I had the unique opportunity to interview Mark Schierbecker over the weekend regarding his viral Melissa Click video from the November protests at the University of Missouri and her recent termination from the college. Schierbecker’s video culminated the outrage built up over the span of several months, resulting in protests and in some cases violence.
“This was the intersection of a lot of social movements on campus,” Schierbecker stated, citing the loss of graduate student healthcare coverage, the Michael Brown incident, the close proximity of the Ferguson protests, and various other allegedly racial incidents. According to Schierbecker, it wasn’t until the football team got involved that the administration started to give in to protester demands.
Protesters were camped out on the campus lawn for days, but the volatility didn’t escalate to its peak until the day the university president announced his resignation. Schierbecker said professor Melissa Click, whom he did not know at the time, was seen in an altercation at the protest with another reporter grabbing his camera prior to the incident we see in his viral video. “I got there at a pretty timely moment,” Schierbecker said, having gotten involved with the incident merely as a bystander trying to capture video footage.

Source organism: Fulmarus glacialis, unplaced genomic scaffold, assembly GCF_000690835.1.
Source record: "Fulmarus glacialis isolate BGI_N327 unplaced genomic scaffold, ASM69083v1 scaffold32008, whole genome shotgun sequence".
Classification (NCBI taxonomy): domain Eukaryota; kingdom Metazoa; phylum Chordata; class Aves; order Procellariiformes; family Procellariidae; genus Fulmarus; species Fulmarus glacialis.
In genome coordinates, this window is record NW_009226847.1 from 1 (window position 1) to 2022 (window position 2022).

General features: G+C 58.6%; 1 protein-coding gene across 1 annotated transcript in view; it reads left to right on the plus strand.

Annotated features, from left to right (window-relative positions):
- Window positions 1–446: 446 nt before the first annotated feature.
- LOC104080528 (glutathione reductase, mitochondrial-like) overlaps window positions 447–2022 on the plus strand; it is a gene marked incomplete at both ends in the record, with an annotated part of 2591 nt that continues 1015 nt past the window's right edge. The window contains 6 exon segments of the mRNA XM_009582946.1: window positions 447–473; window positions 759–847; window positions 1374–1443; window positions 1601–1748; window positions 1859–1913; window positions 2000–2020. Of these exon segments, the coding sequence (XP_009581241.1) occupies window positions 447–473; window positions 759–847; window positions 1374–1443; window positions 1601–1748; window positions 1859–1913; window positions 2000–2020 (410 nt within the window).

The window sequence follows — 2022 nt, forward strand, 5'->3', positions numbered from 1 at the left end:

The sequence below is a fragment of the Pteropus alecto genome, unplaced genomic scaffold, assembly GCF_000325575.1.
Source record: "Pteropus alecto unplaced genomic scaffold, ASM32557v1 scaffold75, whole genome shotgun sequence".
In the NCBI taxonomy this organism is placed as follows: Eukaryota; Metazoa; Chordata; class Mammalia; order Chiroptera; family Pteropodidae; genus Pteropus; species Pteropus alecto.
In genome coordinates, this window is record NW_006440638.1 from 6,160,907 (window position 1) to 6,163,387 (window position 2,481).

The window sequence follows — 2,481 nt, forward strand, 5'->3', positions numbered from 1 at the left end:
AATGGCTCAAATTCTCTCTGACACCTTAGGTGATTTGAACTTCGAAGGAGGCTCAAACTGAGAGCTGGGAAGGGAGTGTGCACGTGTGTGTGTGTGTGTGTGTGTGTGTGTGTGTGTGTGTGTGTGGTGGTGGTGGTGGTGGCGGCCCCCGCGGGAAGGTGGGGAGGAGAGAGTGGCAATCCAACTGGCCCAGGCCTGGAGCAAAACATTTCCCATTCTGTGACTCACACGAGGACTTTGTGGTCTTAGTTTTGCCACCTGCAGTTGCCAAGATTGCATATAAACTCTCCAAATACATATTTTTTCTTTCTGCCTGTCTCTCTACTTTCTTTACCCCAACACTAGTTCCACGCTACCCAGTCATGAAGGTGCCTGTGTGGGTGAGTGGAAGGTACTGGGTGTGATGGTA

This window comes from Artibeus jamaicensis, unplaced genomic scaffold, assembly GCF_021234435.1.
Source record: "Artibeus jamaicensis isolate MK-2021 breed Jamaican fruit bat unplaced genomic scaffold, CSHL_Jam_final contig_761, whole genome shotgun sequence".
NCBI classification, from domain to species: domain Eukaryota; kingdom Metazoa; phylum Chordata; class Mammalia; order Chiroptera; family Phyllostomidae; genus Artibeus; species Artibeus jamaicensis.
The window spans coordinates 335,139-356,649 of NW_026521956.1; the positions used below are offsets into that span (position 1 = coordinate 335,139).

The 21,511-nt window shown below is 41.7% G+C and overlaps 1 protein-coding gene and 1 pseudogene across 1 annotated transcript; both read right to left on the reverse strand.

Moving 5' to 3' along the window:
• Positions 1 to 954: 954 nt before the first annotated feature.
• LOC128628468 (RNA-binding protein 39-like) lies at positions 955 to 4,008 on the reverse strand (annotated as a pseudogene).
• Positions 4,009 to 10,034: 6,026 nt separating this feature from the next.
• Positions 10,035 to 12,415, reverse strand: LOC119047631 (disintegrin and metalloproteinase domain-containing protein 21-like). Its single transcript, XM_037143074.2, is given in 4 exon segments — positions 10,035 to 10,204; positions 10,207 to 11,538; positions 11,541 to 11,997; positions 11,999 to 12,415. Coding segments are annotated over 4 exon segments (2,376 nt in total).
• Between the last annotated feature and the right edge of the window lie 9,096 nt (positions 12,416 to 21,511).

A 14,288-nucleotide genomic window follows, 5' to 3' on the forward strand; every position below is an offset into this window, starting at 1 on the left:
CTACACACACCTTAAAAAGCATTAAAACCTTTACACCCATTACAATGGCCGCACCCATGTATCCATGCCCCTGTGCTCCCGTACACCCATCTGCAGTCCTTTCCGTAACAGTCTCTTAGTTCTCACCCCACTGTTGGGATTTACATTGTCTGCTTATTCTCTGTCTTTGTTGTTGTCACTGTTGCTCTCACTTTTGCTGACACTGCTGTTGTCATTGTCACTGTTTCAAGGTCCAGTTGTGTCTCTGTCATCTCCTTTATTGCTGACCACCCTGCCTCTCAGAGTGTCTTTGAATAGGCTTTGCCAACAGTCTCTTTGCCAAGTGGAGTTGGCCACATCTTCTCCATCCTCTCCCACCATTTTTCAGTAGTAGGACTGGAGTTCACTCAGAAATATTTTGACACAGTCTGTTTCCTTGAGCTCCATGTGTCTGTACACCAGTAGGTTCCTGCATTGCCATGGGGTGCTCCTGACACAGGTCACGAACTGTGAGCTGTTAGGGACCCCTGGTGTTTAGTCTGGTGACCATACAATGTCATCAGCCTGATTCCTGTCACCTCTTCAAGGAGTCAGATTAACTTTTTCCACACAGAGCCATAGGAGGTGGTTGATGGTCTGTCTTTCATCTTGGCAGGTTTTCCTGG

ESPN freelancer Tim Tai was being pushed out of the public area by protesters who demanded that the media “respect their privacy.” “I went over for his safety,” said Schierbecker, assuming that the video camera would influence the crowd to behave in a more civilized manner. In his footage of the incident, Tai can be seen ultimately being pushed out of the protest areas however Schierbecker was ignored and able to cross the barrier of students between him and the protest area.
Having seen Melissa Click in an altercation with the media before, Schierbecker approached her nearby the tent area of the protests. “I found who I had wanted to talk to […] I basically just wanted to know […] why do you feel the media doesn’t have a right to cover your story?” As seen in the video, Click told Schierbecker that he needed to “get out” and that she needed “muscle” to throw him out. “It ended up getting physical,” said Schierbecker, “I eventually relent […] I draw the line right at before I get physically punched.”
When asked about the outlook of free speech on college campuses, Schierbecker gave a rather negative perspective. “I think students now are more sensitive than they’ve ever been […] obviously I have a problem with the methods the protesters are using.” Particularly with regards to race relations in the country which has spurred much of the civil unrest that has led up to these protests, Schierbecker was equally grim. “I wish I had a prescription or a diagnosis to the problem, but I really don’t.”
Follow Mark Schierbecker @Schierbecker on Twitter. Watch the full interview here.
I’ve often complained that my FaceBook experience is far inferior to the fun and games we all have on Twitter, so I thought I’d elaborate on just what exactly makes Twitter so much better than FaceBook.
Twitter is open